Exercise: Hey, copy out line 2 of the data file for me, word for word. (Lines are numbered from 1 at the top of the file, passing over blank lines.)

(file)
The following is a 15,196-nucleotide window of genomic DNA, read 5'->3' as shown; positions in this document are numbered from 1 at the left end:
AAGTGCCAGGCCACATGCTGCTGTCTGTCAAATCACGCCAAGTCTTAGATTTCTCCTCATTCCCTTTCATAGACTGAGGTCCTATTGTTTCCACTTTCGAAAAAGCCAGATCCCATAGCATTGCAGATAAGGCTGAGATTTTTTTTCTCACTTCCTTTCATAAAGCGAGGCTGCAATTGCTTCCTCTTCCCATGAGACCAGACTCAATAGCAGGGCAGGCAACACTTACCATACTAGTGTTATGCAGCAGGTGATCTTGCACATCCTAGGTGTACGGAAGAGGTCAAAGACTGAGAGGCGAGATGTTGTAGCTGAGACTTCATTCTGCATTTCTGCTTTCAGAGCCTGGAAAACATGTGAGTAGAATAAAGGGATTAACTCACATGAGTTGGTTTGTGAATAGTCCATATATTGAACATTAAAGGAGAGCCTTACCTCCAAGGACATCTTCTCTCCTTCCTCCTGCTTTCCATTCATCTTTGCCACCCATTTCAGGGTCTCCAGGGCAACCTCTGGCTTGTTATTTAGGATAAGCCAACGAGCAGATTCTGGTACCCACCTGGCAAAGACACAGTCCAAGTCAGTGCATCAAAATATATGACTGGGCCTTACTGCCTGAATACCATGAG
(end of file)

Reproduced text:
AAGTGCCAGGCCACATGCTGCTGTCTGTCAAATCACGCCAAGTCTTAGATTTCTCCTCATTCCCTTTCATAGACTGAGGTCCTATTGTTTCCACTTTCGAAAAAGCCAGATCCCATAGCATTGCAGATAAGGCTGAGATTTTTTTTCTCACTTCCTTTCATAAAGCGAGGCTGCAATTGCTTCCTCTTCCCATGAGACCAGACTCAATAGCAGGGCAGGCAACACTTACCATACTAGTGTTATGCAGCAGGTGATCTTGCACATCCTAGGTGTACGGAAGAGGTCAAAGACTGAGAGGCGAGATGTTGTAGCTGAGACTTCATTCTGCATTTCTGCTTTCAGAGCCTGGAAAACATGTGAGTAGAATAAAGGGATTAACTCACATGAGTTGGTTTGTGAATAGTCCATATATTGAACATTAAAGGAGAGCCTTACCTCCAAGGACATCTTCTCTCCTTCCTCCTGCTTTCCATTCATCTTTGCCACCCATTTCAGGGTCTCCAGGGCAACCTCTGGCTTGTTATTTAGGATAAGCCAACGAGCAGATTCTGGTACCCACCTGGCAAAGACACAGTCCAAGTCAGTGCATCAAAATATATGACTGGGCCTTACTGCCTGAATACCATGAG